Trial date set for law student who wanted more time on bar exam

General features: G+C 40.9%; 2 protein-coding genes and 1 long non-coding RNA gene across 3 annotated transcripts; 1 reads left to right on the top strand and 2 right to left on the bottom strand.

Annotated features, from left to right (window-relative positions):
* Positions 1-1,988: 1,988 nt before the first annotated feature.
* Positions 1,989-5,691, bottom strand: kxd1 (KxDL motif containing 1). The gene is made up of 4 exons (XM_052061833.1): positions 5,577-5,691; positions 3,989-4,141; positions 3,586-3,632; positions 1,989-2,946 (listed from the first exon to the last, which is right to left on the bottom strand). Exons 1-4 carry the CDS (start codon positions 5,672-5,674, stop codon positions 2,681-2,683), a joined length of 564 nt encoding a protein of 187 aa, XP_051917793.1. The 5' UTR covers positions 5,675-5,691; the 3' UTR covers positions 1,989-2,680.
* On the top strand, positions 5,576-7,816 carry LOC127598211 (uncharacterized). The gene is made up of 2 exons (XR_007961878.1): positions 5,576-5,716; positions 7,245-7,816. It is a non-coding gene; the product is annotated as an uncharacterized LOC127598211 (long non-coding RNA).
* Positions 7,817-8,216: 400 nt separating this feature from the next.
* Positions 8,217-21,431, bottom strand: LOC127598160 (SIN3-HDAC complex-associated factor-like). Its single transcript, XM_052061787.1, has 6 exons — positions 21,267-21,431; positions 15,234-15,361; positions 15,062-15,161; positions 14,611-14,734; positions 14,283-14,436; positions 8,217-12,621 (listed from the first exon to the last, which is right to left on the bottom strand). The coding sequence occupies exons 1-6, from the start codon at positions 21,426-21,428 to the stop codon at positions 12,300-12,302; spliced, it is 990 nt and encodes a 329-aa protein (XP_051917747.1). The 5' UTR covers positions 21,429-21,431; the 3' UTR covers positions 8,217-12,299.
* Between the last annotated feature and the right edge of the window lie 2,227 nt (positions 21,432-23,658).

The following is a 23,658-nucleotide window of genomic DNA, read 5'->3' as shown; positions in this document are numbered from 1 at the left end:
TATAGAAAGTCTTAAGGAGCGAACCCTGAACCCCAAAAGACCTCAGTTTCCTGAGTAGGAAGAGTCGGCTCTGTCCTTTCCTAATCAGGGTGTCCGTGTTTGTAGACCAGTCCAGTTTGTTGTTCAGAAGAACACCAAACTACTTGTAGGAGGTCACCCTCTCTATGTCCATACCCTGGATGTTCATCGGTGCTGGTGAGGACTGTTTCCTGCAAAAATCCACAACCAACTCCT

CHARLESTON – Law school graduate Shannon Kelly and the West Virginia Board of Law Examiners have jointly set a July 1 trial on Kelly's claim that the examiners didn't fully accommodate his learning disorder when he took the bar examination. Kelly claims he needs twice as much time as others taking the examination. Last year, the law examiners granted him time and a half, printed his examination in 18-point type and provided a separate room so he could take the test by himself. He failed the examination. He applied to take it again this July, and he sued at U.S. District Court in Charleston for an injunction granting him double time. District Judge David Faber denied the injunction, ruling that evidence did not establish that a request for double time was reasonable. Faber ruled that Kelly failed to show he would suffer irreparable harm. He added that if he granted an injunction, the board and other applicants would suffer harm. "If plaintiff is given the relief requested when the Board has determined such an accommodation is unnecessary, any harm to other applicants and the examination process itself cannot be undone," Faber wrote. Kelly took the test with time and a half, big print and a silent room. The court record does not indicate whether he passed. If he failed, he can take the examination again in February. His suit against the examiners will proceed in Faber's court. On Oct. 13, Kelly and the examiners jointly adopted a schedule leading to a July 1 trial. They told Faber they will need discovery on whether Kelly's disability requires double time and whether the examiners must develop an appeal process for candidates seeking special accommodations. They agreed on an April 8 deadline for depositions. Edward McDevitt and Kristin Shaffer, of Bowles Rice McDavid Graff and Love in Charleston, represent Kelly. John Hedges of Morgantown represents the law examiners.